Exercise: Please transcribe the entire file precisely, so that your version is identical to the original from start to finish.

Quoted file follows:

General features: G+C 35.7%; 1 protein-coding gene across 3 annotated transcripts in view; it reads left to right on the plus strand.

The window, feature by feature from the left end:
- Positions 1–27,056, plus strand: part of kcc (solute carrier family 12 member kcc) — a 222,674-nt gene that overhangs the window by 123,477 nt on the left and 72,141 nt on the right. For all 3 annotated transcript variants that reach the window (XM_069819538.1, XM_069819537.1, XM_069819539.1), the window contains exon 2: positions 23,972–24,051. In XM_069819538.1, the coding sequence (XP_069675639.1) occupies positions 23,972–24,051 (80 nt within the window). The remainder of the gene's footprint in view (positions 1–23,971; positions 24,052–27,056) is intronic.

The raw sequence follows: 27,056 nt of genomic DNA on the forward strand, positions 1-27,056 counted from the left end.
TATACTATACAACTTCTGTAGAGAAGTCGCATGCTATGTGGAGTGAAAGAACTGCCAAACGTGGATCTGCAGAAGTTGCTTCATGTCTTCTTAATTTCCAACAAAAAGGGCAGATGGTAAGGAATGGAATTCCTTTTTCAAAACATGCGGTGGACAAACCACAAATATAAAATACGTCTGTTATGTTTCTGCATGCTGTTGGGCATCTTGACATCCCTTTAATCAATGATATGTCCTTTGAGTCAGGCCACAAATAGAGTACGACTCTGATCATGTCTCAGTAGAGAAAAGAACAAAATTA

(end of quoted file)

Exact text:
General features: G+C 35.7%; 1 protein-coding gene across 3 annotated transcripts in view; it reads left to right on the plus strand.

The window, feature by feature from the left end:
- Positions 1–27,056, plus strand: part of kcc (solute carrier family 12 member kcc) — a 222,674-nt gene that overhangs the window by 123,477 nt on the left and 72,141 nt on the right. For all 3 annotated transcript variants that reach the window (XM_069819538.1, XM_069819537.1, XM_069819539.1), the window contains exon 2: positions 23,972–24,051. In XM_069819538.1, the coding sequence (XP_069675639.1) occupies positions 23,972–24,051 (80 nt within the window). The remainder of the gene's footprint in view (positions 1–23,971; positions 24,052–27,056) is intronic.

The raw sequence follows: 27,056 nt of genomic DNA on the forward strand, positions 1-27,056 counted from the left end.
TATACTATACAACTTCTGTAGAGAAGTCGCATGCTATGTGGAGTGAAAGAACTGCCAAACGTGGATCTGCAGAAGTTGCTTCATGTCTTCTTAATTTCCAACAAAAAGGGCAGATGGTAAGGAATGGAATTCCTTTTTCAAAACATGCGGTGGACAAACCACAAATATAAAATACGTCTGTTATGTTTCTGCATGCTGTTGGGCATCTTGACATCCCTTTAATCAATGATATGTCCTTTGAGTCAGGCCACAAATAGAGTACGACTCTGATCATGTCTCAGTAGAGAAAAGAACAAAATTA